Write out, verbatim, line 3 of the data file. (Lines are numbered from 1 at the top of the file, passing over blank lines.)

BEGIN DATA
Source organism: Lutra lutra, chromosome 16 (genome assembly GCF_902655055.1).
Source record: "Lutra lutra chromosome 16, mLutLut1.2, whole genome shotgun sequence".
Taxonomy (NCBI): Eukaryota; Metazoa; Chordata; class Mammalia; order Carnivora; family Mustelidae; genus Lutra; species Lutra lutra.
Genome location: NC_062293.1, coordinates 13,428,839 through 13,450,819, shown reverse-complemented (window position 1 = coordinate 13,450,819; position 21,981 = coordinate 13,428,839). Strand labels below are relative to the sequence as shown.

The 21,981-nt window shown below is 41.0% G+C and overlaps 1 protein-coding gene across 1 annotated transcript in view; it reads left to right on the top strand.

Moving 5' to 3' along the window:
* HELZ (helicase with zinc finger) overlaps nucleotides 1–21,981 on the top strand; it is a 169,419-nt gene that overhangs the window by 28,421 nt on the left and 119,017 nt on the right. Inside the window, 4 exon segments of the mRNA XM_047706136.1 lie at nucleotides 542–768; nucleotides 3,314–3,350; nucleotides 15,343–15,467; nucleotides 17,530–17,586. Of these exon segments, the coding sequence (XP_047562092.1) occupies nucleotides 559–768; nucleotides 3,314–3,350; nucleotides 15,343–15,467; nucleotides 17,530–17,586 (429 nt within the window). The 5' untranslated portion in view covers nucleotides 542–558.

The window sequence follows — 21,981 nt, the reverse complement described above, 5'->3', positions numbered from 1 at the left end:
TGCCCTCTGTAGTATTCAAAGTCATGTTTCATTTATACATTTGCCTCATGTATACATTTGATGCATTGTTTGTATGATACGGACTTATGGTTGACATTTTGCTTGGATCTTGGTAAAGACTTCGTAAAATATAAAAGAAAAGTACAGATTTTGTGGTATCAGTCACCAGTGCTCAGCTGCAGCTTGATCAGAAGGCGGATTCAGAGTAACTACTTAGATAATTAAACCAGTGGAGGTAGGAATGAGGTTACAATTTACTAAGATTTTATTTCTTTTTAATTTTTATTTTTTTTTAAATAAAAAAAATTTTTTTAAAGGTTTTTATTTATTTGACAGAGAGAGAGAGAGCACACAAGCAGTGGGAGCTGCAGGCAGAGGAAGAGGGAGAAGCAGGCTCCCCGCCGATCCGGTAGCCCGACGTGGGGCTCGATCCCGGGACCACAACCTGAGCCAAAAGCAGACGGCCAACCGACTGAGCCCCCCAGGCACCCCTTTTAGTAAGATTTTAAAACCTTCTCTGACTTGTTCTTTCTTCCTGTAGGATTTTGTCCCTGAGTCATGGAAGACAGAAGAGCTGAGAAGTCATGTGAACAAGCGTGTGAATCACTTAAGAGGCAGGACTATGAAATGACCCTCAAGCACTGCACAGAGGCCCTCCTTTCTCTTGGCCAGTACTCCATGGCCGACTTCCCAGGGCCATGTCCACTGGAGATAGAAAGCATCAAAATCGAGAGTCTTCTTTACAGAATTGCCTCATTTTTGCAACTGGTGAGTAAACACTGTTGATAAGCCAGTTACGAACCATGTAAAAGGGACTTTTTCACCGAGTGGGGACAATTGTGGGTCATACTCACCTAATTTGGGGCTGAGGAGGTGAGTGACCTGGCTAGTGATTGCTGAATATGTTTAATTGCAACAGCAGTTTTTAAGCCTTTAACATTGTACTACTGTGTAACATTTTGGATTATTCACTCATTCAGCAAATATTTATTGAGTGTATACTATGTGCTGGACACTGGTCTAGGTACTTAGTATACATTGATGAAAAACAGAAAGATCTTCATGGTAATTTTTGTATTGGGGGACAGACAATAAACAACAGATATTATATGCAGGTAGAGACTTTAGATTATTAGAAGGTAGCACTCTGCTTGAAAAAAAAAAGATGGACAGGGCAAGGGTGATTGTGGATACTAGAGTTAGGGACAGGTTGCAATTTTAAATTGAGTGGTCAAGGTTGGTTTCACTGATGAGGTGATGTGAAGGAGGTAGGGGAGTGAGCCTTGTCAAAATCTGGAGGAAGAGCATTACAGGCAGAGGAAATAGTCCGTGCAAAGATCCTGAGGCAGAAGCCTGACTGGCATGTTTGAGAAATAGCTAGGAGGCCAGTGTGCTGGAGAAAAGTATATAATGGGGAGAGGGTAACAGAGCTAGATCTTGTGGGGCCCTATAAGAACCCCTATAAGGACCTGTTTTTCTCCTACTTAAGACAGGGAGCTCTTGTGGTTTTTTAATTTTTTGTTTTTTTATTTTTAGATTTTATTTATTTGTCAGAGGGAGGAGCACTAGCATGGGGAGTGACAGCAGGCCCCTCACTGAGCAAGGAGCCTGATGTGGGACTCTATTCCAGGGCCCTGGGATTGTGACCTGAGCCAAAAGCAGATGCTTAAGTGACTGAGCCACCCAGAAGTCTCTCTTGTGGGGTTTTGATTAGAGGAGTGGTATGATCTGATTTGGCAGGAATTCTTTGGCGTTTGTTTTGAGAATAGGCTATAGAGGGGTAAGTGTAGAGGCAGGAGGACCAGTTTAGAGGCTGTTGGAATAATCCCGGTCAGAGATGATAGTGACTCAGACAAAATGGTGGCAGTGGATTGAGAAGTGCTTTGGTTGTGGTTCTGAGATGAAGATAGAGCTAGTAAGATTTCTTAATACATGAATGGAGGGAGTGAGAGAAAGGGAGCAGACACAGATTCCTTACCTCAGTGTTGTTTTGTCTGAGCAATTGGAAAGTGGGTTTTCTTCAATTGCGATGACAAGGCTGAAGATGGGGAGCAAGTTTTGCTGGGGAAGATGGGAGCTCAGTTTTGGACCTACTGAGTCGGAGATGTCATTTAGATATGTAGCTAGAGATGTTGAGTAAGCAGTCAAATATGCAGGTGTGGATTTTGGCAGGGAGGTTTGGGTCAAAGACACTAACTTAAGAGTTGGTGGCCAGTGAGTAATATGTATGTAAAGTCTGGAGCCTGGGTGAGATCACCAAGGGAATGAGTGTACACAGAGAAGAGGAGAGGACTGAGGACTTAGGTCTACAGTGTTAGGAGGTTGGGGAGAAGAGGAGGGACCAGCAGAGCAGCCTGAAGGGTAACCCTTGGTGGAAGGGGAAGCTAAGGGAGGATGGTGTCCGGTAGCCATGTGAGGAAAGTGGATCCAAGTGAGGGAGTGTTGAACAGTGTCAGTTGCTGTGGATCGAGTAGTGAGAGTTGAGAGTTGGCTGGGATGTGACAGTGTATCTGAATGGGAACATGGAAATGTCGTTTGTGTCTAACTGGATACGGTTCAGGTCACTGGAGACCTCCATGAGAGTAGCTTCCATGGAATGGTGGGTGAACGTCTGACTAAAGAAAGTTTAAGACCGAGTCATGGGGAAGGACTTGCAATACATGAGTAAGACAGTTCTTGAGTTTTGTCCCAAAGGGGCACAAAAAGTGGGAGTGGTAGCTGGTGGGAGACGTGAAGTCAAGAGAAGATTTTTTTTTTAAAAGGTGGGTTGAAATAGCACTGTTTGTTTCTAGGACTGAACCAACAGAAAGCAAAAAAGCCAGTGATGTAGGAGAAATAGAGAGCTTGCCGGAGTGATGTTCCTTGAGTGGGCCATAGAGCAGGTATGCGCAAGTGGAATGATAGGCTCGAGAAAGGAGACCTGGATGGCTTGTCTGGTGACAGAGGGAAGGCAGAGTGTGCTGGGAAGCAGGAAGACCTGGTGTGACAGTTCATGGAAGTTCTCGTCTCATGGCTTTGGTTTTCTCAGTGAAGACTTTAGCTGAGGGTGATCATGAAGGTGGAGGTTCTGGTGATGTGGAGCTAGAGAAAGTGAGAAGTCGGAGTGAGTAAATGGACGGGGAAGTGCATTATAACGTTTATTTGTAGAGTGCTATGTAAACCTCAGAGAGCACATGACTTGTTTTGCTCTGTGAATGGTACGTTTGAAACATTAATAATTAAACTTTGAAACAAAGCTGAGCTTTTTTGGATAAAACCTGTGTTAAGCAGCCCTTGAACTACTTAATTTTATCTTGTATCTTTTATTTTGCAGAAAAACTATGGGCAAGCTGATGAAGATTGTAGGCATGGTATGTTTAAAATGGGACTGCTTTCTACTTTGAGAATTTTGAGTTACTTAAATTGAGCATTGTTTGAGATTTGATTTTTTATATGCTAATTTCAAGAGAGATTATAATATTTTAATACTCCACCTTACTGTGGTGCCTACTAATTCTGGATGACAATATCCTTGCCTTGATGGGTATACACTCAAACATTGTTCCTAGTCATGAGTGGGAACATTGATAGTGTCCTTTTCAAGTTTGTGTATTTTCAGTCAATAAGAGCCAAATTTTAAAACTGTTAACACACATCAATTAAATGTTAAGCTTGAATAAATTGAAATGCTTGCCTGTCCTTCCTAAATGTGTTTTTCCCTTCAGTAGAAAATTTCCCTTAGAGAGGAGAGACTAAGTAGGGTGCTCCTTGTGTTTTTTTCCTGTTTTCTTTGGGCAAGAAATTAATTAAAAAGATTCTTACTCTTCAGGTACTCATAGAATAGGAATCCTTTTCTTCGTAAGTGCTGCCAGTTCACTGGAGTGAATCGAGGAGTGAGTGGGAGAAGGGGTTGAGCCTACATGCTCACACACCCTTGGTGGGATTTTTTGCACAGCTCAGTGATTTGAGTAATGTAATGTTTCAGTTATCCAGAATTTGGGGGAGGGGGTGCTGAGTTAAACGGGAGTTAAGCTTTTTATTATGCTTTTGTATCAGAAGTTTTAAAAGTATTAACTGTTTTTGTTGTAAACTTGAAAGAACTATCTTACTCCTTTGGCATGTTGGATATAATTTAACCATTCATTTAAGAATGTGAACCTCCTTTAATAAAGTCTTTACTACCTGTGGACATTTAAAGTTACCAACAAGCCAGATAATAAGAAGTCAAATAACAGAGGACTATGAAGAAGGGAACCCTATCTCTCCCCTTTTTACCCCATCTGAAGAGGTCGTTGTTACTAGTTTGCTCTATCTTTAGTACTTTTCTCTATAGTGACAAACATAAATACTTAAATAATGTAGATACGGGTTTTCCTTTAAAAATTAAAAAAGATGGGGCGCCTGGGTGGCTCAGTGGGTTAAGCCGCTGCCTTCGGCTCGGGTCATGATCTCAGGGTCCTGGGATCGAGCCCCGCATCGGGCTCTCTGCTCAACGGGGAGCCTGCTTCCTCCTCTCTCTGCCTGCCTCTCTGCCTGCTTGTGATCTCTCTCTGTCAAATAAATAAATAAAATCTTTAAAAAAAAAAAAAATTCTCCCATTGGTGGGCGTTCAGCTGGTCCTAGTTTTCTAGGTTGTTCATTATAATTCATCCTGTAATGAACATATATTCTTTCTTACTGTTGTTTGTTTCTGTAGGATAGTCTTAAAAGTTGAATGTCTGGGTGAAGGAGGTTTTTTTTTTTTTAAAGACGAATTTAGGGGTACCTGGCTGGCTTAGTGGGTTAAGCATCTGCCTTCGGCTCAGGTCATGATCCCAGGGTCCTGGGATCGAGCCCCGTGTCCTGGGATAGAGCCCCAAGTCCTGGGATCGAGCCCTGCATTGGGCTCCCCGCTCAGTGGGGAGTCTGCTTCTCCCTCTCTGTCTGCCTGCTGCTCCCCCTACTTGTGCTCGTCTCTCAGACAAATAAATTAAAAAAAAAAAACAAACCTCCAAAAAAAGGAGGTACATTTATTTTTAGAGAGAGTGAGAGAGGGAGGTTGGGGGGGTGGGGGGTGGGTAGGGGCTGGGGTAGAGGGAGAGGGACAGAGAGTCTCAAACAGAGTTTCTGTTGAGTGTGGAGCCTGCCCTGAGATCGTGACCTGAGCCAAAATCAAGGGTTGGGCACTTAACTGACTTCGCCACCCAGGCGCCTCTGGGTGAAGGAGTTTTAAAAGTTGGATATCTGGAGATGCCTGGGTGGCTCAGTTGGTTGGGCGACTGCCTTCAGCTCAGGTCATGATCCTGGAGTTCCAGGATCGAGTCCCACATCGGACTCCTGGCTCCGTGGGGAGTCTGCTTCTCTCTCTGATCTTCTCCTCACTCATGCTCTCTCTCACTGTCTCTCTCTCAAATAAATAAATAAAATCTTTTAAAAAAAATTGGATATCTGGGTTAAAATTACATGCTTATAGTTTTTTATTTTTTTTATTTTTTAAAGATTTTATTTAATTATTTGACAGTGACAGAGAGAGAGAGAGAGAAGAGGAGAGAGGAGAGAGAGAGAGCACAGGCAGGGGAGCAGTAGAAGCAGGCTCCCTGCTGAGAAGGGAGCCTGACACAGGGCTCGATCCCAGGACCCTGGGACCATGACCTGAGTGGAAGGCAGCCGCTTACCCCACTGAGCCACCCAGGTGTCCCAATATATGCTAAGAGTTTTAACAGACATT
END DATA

Taxonomy (NCBI): Eukaryota; Metazoa; Chordata; class Mammalia; order Carnivora; family Mustelidae; genus Lutra; species Lutra lutra.